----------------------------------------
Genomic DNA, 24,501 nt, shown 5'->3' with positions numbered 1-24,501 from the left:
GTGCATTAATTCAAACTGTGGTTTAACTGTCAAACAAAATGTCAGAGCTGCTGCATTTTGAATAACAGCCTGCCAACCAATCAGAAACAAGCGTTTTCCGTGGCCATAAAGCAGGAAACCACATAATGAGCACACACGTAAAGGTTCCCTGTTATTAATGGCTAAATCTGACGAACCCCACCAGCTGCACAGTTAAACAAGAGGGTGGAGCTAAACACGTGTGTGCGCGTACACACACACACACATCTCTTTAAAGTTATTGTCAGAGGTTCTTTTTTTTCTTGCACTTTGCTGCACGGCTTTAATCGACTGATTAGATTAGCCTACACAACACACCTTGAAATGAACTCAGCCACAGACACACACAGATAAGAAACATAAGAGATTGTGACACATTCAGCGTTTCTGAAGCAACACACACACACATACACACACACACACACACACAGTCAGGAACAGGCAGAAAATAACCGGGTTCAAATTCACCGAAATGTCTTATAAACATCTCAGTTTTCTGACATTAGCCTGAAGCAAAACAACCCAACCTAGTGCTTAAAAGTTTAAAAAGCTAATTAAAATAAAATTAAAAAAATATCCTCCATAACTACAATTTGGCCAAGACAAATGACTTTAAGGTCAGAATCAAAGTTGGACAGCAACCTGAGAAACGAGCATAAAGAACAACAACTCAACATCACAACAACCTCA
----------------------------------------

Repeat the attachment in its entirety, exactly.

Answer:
Genomic DNA, 24,501 nt, shown 5'->3' with positions numbered 1-24,501 from the left:
GTGCATTAATTCAAACTGTGGTTTAACTGTCAAACAAAATGTCAGAGCTGCTGCATTTTGAATAACAGCCTGCCAACCAATCAGAAACAAGCGTTTTCCGTGGCCATAAAGCAGGAAACCACATAATGAGCACACACGTAAAGGTTCCCTGTTATTAATGGCTAAATCTGACGAACCCCACCAGCTGCACAGTTAAACAAGAGGGTGGAGCTAAACACGTGTGTGCGCGTACACACACACACACATCTCTTTAAAGTTATTGTCAGAGGTTCTTTTTTTTCTTGCACTTTGCTGCACGGCTTTAATCGACTGATTAGATTAGCCTACACAACACACCTTGAAATGAACTCAGCCACAGACACACACAGATAAGAAACATAAGAGATTGTGACACATTCAGCGTTTCTGAAGCAACACACACACACATACACACACACACACACACACAGTCAGGAACAGGCAGAAAATAACCGGGTTCAAATTCACCGAAATGTCTTATAAACATCTCAGTTTTCTGACATTAGCCTGAAGCAAAACAACCCAACCTAGTGCTTAAAAGTTTAAAAAGCTAATTAAAATAAAATTAAAAAAATATCCTCCATAACTACAATTTGGCCAAGACAAATGACTTTAAGGTCAGAATCAAAGTTGGACAGCAACCTGAGAAACGAGCATAAAGAACAACAACTCAACATCACAACAACCTCA